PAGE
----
Film Review. Boston Under: After Dark
"Something is wrong here" says Patrick Kineavy, director of Physical Infrastructure Maintenance for the MBTA, the transit agency known as the T in Boston, as he descends deeper into the thick black of the tunnel. He's looking for the cause of the blaring sound, the alarm that signals something is not right in the area known as "Boylston Under", the abandoned section of tube under the Boston Common once retrofitted to serve as a bomb shelter during the height of the Cold War. Kineavy isn't sure what's going on, but his anxiety is growing. He was just supposed to be giving a tour of this part of the concrete circuitry that zig-zags under the streets of the city. But the unexpected warning requires him to shift modes. Safety of the T system is his job after all.
This scene is part of Boston Under: After Dark, a film made by Edward Peters and Peter Olejnik, two guys who spend their days behind desks at the state's Department of Revenue. Last March, they decided that the T's workers' tale needed to be told after reading about a writer who spent a whole night underground. "The story really intrigued us as filmmakers because of the potential for an interesting visual look at these tunnels -- and people who work at night in them. The MBTA tunnels were a completely foreign world to us and we figured there were many other residents who were unaware as well" said Edward via email. They both decided to look into it further.
As they dug deeper into this infrastructure maze, they found that you can't talk about the T without talking about the people who make the T run. "As filming progressed, we began meeting and interviewing workers and documenting the oftentimes dangerous work and quickly realized there were some very interesting characters and compelling stories at the MBTA --in particular, the chasm between public perception about the MBTA and the reality of having to maintain a very old system" Edward continued.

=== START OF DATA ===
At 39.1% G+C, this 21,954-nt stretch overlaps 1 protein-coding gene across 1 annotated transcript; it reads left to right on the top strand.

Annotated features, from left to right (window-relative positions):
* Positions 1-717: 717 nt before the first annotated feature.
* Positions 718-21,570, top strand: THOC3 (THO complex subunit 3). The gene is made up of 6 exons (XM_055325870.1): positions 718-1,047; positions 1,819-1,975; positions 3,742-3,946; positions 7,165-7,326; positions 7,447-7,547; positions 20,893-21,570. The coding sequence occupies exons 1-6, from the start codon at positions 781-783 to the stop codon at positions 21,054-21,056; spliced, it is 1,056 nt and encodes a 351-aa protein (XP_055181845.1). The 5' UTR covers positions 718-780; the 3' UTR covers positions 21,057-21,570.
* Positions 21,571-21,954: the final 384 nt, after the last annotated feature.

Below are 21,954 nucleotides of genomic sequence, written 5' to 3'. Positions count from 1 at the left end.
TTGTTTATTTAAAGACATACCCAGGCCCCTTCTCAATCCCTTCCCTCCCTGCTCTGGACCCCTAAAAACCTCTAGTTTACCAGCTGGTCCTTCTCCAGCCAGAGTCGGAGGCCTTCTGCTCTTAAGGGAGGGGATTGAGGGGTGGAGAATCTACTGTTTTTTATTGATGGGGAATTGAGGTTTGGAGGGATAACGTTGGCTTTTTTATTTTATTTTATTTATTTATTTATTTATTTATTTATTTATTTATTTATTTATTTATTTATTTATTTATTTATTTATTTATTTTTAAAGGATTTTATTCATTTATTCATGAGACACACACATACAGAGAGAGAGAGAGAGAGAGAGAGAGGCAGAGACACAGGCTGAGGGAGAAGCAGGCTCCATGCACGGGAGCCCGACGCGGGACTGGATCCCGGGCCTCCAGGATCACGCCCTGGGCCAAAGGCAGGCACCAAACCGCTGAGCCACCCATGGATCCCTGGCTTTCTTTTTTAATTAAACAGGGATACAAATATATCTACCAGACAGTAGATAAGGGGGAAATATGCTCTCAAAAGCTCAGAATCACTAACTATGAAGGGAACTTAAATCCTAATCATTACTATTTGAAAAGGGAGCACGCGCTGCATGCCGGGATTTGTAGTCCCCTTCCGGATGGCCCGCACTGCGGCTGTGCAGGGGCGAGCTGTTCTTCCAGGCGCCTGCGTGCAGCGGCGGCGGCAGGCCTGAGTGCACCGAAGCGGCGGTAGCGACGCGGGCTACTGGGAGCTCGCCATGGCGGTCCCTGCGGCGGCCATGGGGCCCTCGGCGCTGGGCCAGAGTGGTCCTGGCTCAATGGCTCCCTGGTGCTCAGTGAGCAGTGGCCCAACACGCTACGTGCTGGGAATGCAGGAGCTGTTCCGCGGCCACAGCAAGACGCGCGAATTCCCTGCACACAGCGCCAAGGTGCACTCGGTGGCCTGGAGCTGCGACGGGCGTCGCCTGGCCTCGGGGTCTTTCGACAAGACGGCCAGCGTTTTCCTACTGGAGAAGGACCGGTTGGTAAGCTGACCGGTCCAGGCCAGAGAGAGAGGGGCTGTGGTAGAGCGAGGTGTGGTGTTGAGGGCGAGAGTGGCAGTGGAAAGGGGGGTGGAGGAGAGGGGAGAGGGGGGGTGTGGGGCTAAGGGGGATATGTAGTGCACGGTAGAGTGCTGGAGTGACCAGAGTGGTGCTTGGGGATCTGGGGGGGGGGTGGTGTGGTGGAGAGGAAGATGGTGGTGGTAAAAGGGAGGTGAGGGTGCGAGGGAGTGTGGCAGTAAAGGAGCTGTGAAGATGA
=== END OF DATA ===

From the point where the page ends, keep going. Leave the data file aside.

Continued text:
The impersonal and sometimes jostling experience of riding public transit dissolves in the interviews of the people that operate and repair all of the massive machines that move us around each morning. There is the female welder talking about the burns she gets from her equipment. There is the woman who drove the Green Line for years describing cars that cut her off regularly, endangering the lives of her passengers as well as them. In an opening scene, a supervisor responds to an emergency on Commonwealth Avenue at 2 a.m. A piece of track has a dangerous crack in it and needs fixing by the time the T resumes service in three hours. Without repair, a train might derail.
These are the stories of the people not seen, the "third shift" of night workers who fan out every evening to keep this oldest subway system in North American running. "These folks that work on Boston's heavy rail after hours really do rely on each other ...and we had the opportunity to see this dynamic" said Peter in an email.
The other story here is of the two behind the camera, Edward Peters and Peter Olejnik. Government workers by day, they transform into filmmakers by night. In Edward's accounting, "the project was largely done on our own time - starting work at 11 pm and wrapping up with the crews at 5 am. After that, a quick breakfast -- and lots of coffee!! -- and back to the studio to upload the footage, take a quick nap and back to our day jobs."
Their dedication expresses another aspect of public service. What it means, what it really means, to be responsible for moving almost half a billion people every year in one of America's oldest and most important cities is often forgotten, because no one has bothered to tell that story. To express clearly what people often dismiss as background noise is a gift. It also reminds just how much we receive in excellence and professionalism from all our public sector.
Patrick Kineavy is ok. He has located the cause of the alarm. It's a broken pump that's not draining the floor of the tunnel. He calls in the repair crews and they begin work right away.